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    Replies
    1. Robert your on fire! Great movie! And so fitting for the predicament in the Church today!

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    2. We did have a courageous deacon.

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  2. Replies
    1. Johnny Friendly was indeed an idiot, wasn't he?

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  3. Hi Bob, good post but it was the docks of New Jersey, Hoboken.

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    Replies
    1. Set in New York, filmed in Hoboken, based on a New York Sun exposé:
      “On the Waterfront (1954) is a classic, award-winning, controversial film directed by Elia Kazan - a part drama and part gangster film. The authentic-looking, powerful film is concerned with the problems of trade unionism, corruption and racketeering. And it is set on New York's oppressive waterfront docks, where dock workers struggled for work, dignity, and to make ends meet under the control of hard-knuckled, mob-run labor unions that would force them to submit to daily 'shape-ups' by cruel hiring bosses.
      “To add realism, it was filmed over 36 days on-location in Hoboken, New Jersey (in the cargo holds of ships, workers' slum dwellings, the bars, the littered alleys, and on the rooftops). And some of the labor boss' chief bodyguards/goons in the film (Abe Simon as Barney, Tony Galento as Truck, and Tami Mauriello as Tullio) were real-life, professional ex-heavyweight boxers. The low-budget film brought a depressing and critical, but much-needed message about society's ills to the forefront, and was hailed by most critics.
      ***
      “The film's story was based on New York Sun (now defunct) newspaper reporter Malcolm Johnson's expose, found in a series of 24 articles called Crime on the Waterfront. The series chronicled actual dockside events, labor racketeering in New York's dockyards, and corrupt practices, and won the 1949 Pulitzer Prize for Local Reporting. It revealed rampant bribery, extortions, kickbacks to union officials, payoffs, theft, union-sponsored loan sharks, murder, and the mob's tyrannical influence on New York's waterfront.” filmsource.org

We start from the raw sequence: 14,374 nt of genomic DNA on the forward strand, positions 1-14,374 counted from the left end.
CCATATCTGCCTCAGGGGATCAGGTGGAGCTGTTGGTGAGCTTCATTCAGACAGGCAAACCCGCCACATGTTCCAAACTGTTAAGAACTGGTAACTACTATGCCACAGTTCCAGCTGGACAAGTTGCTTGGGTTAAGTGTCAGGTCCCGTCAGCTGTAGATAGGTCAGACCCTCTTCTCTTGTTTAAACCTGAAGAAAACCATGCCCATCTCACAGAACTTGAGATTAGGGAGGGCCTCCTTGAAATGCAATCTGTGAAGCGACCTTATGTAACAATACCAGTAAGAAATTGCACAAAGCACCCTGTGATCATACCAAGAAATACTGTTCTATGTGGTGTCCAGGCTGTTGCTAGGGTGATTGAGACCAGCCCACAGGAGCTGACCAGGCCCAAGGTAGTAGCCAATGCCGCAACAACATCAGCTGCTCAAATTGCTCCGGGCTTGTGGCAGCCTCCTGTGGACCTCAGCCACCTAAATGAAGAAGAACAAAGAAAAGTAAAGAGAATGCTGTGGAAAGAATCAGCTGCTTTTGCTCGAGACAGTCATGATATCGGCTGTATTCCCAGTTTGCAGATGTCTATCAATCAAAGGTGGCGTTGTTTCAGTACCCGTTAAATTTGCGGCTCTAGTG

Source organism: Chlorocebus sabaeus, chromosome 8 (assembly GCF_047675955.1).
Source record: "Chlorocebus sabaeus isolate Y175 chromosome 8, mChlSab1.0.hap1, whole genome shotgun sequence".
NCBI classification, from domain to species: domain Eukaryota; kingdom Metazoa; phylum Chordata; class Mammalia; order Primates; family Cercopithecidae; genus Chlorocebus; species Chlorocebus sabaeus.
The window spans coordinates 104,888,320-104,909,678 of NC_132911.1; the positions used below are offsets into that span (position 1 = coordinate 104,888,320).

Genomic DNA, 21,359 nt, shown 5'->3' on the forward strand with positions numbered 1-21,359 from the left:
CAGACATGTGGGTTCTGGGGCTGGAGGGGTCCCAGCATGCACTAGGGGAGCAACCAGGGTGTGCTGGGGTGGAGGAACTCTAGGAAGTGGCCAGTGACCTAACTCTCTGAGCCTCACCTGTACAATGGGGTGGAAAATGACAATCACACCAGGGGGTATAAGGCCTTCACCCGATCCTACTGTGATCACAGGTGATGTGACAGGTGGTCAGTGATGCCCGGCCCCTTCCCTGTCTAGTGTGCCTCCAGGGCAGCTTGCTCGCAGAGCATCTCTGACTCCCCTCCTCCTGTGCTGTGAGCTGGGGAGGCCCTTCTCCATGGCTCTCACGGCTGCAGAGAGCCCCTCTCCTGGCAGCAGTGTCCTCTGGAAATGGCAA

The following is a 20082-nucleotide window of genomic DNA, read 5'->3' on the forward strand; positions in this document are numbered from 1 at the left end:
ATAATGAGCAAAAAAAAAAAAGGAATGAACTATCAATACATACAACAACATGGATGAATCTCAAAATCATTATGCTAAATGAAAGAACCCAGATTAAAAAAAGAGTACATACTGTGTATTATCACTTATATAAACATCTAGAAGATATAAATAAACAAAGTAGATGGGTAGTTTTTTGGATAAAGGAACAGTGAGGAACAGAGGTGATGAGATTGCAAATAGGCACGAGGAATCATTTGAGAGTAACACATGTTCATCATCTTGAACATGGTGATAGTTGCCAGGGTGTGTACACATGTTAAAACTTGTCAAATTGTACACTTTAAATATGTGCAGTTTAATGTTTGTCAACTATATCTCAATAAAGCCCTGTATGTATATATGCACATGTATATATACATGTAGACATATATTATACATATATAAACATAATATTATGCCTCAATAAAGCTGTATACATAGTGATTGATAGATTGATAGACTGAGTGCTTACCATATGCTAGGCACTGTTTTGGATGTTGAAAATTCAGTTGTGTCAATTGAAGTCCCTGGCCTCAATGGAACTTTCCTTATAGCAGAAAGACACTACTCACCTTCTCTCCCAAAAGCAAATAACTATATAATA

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    2. I yield. I should have known better you are not often wrong.

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    3. Thank you for the kind words, 11:47 PM. I had a couple reasons for putting up this post. First, I really like the movie! Second, although it's not a true story, the characters and events are fact based. Most important, though, was the message that a courageous priest can have real impact. As explained in the first comment, this post arose from the controversy surrounding question, "What does 'reaching out'" mean, especially in the context of a priest?

      Our only example of clerical courageousness was Deacon Steve coming forward in the last days of the Apuron rigime when Roy and Doris were being beaten up.

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  4. Wrong analogy! Archbishop Hon is not a mob. Quit sniffing paint thinner.

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    Replies
    1. Quit drinking KAKA! The story is about the mob, the priest reachin' out is the analogy!

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    2. The movie On The Waterfront’s key characters are a crusading priest, some really bad gangsters and a loser who, because of the priest, begins to regain his soul. It’s an inspiring story.

      You, however, were somehow able to find an analogy that casts Archbishop Hon as a mob. Maybe you can tell us how you did that. We’ll leave the paint thinner for another day.

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  5. Better download a Sarcasm Filter from the app store for the next “Reaching Out” post which will pop up soon.

    The “Reaching out” theme stared a couple months ago as indicated in this comment:

    “Bob August 12, 2016 at 10:18 PM
    ‘Anonymous July 14, 2016 at 12:03 PM said:
    Someone needs to define "reach out." Did anyone offer the services of the church to them? Did anyone offer to put them in touch with professional help? And it appears from the interview that not even Fr. Mike even thought of asking Archbishop Hon to apologize to the victims for Apuron's attack on them. Apparently our priests think that showing up to stuff is reaching out.’

    “This comment became the basis for my post on July 14 titled, "I'M REACHING OUT. At the end of the post I promised, "Later I’m going to take another crack at “reaching out.” Spoiler alert: If you don’t like Marlon Brando don’t read that post." A lot has happened since July 14 that caused me to post on other topics, but finally here's the promised Marlon Brando post. To make up for taking so long I've put together a sequel to this post that I'll post tomorrow.”

    The next and probably final chapter in the Reahcing Out Saga
    “MORE REACHING OUT ON THE WATERFRONT--THE SATIRICAL SEQUEL”
    will be posted shortly. Turn on your Sarcasm Filter.

    ReplyDelete